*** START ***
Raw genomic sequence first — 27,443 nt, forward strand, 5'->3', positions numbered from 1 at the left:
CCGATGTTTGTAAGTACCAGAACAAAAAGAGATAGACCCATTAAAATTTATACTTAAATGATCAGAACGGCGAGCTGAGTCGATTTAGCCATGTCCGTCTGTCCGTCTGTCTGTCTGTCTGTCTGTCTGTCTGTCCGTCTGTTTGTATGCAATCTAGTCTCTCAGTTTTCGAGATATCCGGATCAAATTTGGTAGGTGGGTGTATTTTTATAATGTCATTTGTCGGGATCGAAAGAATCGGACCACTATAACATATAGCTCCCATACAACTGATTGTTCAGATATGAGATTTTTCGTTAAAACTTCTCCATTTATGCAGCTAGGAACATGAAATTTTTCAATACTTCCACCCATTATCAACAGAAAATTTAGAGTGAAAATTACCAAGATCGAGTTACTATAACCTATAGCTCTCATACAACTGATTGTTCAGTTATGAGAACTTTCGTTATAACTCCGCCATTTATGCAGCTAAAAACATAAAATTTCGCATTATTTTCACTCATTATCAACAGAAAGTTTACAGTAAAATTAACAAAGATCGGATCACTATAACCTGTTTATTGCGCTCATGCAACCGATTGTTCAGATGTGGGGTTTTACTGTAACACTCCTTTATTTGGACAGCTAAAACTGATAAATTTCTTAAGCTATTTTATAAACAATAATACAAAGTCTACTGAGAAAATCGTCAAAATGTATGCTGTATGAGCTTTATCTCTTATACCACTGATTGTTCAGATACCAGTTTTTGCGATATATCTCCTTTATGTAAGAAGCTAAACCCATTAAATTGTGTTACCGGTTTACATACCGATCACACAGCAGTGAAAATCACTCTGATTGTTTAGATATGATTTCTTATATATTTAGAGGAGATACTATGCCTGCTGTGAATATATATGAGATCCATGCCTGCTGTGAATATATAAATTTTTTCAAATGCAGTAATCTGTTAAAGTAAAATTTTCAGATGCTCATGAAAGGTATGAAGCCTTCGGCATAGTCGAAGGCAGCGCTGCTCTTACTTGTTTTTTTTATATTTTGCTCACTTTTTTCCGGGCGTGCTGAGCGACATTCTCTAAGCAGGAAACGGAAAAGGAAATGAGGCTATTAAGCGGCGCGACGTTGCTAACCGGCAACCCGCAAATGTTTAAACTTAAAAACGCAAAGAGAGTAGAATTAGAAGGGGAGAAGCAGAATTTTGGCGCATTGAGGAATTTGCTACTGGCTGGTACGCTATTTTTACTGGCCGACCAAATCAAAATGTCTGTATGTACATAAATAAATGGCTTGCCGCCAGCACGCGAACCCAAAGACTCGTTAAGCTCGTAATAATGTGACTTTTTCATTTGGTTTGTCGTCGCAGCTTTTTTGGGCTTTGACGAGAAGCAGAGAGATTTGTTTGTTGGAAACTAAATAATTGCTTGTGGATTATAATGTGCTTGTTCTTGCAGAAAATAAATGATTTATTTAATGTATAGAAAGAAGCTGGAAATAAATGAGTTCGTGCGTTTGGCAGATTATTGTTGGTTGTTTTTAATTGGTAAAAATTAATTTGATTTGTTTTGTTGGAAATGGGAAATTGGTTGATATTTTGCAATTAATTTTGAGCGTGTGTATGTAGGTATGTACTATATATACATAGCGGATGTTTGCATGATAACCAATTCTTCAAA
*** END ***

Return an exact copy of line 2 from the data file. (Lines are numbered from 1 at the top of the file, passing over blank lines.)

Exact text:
CCGATGTTTGTAAGTACCAGAACAAAAAGAGATAGACCCATTAAAATTTATACTTAAATGATCAGAACGGCGAGCTGAGTCGATTTAGCCATGTCCGTCTGTCCGTCTGTCTGTCTGTCTGTCTGTCTGTCTGTCCGTCTGTTTGTATGCAATCTAGTCTCTCAGTTTTCGAGATATCCGGATCAAATTTGGTAGGTGGGTGTATTTTTATAATGTCATTTGTCGGGATCGAAAGAATCGGACCACTATAACATATAGCTCCCATACAACTGATTGTTCAGATATGAGATTTTTCGTTAAAACTTCTCCATTTATGCAGCTAGGAACATGAAATTTTTCAATACTTCCACCCATTATCAACAGAAAATTTAGAGTGAAAATTACCAAGATCGAGTTACTATAACCTATAGCTCTCATACAACTGATTGTTCAGTTATGAGAACTTTCGTTATAACTCCGCCATTTATGCAGCTAAAAACATAAAATTTCGCATTATTTTCACTCATTATCAACAGAAAGTTTACAGTAAAATTAACAAAGATCGGATCACTATAACCTGTTTATTGCGCTCATGCAACCGATTGTTCAGATGTGGGGTTTTACTGTAACACTCCTTTATTTGGACAGCTAAAACTGATAAATTTCTTAAGCTATTTTATAAACAATAATACAAAGTCTACTGAGAAAATCGTCAAAATGTATGCTGTATGAGCTTTATCTCTTATACCACTGATTGTTCAGATACCAGTTTTTGCGATATATCTCCTTTATGTAAGAAGCTAAACCCATTAAATTGTGTTACCGGTTTACATACCGATCACACAGCAGTGAAAATCACTCTGATTGTTTAGATATGATTTCTTATATATTTAGAGGAGATACTATGCCTGCTGTGAATATATATGAGATCCATGCCTGCTGTGAATATATAAATTTTTTCAAATGCAGTAATCTGTTAAAGTAAAATTTTCAGATGCTCATGAAAGGTATGAAGCCTTCGGCATAGTCGAAGGCAGCGCTGCTCTTACTTGTTTTTTTTATATTTTGCTCACTTTTTTCCGGGCGTGCTGAGCGACATTCTCTAAGCAGGAAACGGAAAAGGAAATGAGGCTATTAAGCGGCGCGACGTTGCTAACCGGCAACCCGCAAATGTTTAAACTTAAAAACGCAAAGAGAGTAGAATTAGAAGGGGAGAAGCAGAATTTTGGCGCATTGAGGAATTTGCTACTGGCTGGTACGCTATTTTTACTGGCCGACCAAATCAAAATGTCTGTATGTACATAAATAAATGGCTTGCCGCCAGCACGCGAACCCAAAGACTCGTTAAGCTCGTAATAATGTGACTTTTTCATTTGGTTTGTCGTCGCAGCTTTTTTGGGCTTTGACGAGAAGCAGAGAGATTTGTTTGTTGGAAACTAAATAATTGCTTGTGGATTATAATGTGCTTGTTCTTGCAGAAAATAAATGATTTATTTAATGTATAGAAAGAAGCTGGAAATAAATGAGTTCGTGCGTTTGGCAGATTATTGTTGGTTGTTTTTAATTGGTAAAAATTAATTTGATTTGTTTTGTTGGAAATGGGAAATTGGTTGATATTTTGCAATTAATTTTGAGCGTGTGTATGTAGGTATGTACTATATATACATAGCGGATGTTTGCATGATAACCAATTCTTCAAA